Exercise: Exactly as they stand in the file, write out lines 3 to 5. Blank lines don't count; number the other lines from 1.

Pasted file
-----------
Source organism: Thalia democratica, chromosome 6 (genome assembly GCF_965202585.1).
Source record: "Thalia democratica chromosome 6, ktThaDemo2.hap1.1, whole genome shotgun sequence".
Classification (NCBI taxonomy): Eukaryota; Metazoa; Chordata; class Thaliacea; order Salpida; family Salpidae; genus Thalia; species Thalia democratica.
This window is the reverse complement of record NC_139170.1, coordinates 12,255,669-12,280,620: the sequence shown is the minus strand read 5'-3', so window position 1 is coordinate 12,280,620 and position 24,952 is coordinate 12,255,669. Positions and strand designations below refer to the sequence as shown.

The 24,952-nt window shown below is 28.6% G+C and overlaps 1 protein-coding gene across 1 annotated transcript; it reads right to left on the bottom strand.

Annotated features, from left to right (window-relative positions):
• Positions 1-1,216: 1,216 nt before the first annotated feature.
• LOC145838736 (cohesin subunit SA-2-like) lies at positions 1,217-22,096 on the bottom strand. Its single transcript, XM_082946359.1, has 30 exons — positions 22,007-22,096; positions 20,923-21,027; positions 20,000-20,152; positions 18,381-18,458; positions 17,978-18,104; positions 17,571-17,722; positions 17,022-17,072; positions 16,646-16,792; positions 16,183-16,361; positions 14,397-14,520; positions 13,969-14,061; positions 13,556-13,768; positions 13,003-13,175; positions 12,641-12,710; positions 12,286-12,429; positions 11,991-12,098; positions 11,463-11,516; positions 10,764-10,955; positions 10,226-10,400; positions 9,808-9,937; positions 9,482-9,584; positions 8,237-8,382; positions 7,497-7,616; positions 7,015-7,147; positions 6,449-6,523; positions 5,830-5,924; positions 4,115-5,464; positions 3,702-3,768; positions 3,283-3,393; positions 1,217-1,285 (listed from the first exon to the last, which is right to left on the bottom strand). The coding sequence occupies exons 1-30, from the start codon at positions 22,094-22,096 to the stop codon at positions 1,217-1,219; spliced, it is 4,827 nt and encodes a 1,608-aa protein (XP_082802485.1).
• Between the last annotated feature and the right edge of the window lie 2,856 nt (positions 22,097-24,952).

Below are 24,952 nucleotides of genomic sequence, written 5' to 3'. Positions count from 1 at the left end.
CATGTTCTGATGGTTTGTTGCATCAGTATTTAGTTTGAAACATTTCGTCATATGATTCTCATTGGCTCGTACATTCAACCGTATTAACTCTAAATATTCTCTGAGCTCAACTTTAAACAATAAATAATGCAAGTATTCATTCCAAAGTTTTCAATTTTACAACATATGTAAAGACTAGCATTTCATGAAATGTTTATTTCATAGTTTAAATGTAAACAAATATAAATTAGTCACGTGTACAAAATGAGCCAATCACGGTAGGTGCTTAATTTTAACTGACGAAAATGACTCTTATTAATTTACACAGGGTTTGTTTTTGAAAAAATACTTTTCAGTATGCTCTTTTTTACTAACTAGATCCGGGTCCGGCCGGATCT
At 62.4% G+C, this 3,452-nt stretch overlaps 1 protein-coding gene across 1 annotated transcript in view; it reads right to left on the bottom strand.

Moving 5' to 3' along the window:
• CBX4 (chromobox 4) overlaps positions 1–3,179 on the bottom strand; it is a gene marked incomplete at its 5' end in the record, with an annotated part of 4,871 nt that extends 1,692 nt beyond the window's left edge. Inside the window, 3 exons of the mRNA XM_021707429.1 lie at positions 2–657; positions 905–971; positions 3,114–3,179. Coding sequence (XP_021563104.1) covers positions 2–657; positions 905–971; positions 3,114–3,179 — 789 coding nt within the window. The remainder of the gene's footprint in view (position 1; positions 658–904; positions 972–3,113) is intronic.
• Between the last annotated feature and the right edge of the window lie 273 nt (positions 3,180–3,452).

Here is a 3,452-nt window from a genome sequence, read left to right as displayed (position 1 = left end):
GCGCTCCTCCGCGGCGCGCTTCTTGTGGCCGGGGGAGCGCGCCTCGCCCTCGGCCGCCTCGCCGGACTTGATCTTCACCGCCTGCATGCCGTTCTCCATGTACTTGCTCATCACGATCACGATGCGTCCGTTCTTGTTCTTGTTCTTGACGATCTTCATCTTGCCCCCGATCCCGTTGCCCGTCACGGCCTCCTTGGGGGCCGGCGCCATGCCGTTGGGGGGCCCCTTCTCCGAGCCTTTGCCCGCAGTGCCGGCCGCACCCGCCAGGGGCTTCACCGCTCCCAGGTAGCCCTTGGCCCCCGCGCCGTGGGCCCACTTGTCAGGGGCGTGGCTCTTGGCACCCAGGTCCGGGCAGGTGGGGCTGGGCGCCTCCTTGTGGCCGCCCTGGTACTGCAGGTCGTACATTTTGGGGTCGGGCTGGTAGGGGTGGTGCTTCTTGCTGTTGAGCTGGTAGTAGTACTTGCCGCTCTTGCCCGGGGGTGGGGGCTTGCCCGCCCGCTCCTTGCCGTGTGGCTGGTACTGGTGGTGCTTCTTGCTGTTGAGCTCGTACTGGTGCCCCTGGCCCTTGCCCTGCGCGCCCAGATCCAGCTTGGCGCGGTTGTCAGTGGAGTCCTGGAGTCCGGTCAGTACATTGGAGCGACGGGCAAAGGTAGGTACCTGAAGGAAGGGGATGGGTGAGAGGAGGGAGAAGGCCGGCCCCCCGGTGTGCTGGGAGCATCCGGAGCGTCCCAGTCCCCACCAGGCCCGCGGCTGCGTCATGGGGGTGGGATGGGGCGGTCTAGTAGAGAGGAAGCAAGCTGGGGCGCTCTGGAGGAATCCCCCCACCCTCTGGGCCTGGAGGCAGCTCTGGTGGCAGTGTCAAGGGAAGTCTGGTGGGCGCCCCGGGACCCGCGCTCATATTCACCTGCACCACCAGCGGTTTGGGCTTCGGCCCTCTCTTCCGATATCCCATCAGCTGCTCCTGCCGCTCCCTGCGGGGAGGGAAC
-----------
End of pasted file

Classification (NCBI taxonomy): Eukaryota; Metazoa; Chordata; class Thaliacea; order Salpida; family Salpidae; genus Thalia; species Thalia democratica.
This window is the reverse complement of record NC_139170.1, coordinates 12,255,669-12,280,620: the sequence shown is the minus strand read 5'-3', so window position 1 is coordinate 12,280,620 and position 24,952 is coordinate 12,255,669. Positions and strand designations below refer to the sequence as shown.

The 24,952-nt window shown below is 28.6% G+C and overlaps 1 protein-coding gene across 1 annotated transcript; it reads right to left on the bottom strand.